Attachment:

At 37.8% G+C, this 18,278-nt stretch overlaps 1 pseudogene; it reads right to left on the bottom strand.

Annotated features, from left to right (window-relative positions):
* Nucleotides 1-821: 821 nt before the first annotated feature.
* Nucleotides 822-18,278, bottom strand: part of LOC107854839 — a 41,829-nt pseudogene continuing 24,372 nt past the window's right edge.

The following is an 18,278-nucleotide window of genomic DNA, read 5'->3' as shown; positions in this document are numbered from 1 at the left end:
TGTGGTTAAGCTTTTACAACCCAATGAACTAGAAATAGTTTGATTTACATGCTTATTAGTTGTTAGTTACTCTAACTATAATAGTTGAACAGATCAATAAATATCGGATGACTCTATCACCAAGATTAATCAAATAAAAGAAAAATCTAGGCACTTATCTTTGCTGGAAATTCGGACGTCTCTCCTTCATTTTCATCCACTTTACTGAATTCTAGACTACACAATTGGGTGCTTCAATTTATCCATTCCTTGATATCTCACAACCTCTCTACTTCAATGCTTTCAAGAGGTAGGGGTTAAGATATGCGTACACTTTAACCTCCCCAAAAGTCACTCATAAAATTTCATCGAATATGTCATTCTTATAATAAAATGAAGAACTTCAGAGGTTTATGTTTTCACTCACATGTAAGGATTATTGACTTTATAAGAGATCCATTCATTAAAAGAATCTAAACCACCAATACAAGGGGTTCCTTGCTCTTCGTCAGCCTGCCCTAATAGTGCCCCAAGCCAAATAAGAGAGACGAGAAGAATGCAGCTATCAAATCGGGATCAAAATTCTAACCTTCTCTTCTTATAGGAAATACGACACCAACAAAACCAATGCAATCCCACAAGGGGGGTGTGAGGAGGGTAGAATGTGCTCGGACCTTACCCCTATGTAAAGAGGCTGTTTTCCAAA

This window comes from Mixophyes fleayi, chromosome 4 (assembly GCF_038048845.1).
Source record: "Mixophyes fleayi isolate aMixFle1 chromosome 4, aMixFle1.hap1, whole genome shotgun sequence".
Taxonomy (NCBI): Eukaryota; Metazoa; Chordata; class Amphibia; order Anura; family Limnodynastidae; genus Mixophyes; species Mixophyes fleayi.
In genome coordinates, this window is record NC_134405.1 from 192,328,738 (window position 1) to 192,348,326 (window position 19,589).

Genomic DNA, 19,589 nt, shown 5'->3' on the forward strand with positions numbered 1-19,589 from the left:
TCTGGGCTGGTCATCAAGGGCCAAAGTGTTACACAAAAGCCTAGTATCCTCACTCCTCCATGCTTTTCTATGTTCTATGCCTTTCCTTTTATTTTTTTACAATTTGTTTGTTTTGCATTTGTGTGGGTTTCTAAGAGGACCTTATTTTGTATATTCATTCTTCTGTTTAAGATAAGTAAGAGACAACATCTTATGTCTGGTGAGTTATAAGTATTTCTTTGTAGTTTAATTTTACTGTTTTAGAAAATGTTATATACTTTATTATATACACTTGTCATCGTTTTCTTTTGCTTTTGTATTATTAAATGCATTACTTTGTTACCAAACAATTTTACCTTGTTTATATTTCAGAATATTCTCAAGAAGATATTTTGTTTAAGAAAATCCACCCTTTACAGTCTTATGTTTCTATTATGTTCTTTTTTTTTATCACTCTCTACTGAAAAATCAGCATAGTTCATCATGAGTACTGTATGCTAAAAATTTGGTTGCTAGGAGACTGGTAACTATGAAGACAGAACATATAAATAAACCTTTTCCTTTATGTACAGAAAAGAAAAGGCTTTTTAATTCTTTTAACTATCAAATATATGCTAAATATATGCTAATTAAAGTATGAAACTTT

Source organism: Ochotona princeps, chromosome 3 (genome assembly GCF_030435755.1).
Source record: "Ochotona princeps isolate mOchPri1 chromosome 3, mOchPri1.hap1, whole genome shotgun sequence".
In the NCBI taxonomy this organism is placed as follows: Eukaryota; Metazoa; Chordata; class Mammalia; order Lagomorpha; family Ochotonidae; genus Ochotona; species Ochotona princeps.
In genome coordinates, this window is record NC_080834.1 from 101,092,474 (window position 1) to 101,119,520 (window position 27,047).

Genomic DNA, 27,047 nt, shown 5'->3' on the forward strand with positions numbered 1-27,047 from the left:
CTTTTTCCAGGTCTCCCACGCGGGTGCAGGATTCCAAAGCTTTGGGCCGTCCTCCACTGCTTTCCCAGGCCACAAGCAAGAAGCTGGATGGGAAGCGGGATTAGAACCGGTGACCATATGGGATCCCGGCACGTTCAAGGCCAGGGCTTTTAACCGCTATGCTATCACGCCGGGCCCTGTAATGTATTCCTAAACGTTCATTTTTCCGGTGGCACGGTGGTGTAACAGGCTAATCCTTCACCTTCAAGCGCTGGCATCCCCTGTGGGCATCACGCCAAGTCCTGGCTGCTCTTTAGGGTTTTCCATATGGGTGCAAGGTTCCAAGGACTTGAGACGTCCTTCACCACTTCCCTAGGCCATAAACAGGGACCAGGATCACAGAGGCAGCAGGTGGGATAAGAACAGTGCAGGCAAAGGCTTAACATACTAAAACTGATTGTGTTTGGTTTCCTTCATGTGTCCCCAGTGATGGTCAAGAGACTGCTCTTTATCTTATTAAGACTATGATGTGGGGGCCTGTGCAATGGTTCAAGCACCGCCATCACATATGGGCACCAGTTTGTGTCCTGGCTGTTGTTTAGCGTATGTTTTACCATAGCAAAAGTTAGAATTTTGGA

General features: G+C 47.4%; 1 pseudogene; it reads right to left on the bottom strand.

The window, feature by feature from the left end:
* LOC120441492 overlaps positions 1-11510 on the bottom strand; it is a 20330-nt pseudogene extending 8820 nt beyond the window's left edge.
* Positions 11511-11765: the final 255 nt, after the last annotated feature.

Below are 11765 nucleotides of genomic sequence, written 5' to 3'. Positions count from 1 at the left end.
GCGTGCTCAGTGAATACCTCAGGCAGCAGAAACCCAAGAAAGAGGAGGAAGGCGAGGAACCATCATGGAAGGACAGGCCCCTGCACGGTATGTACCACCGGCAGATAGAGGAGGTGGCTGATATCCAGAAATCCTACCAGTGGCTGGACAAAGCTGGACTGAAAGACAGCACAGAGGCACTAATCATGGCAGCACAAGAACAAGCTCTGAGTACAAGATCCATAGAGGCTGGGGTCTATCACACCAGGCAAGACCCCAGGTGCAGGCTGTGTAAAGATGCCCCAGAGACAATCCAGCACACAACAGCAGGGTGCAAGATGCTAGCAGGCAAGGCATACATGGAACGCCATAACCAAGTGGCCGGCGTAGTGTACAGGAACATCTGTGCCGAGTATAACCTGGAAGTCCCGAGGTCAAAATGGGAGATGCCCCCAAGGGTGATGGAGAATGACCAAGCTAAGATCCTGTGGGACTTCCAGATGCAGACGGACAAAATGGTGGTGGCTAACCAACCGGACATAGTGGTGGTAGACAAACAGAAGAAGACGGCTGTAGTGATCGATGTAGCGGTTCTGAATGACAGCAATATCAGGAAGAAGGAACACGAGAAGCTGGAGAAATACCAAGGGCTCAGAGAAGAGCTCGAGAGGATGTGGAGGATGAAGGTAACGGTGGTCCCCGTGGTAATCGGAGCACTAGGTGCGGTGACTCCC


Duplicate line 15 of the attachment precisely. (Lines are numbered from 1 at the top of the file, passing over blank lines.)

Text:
In the NCBI taxonomy this organism is placed as follows: Eukaryota; Metazoa; Chordata; class Mammalia; order Lagomorpha; family Ochotonidae; genus Ochotona; species Ochotona princeps.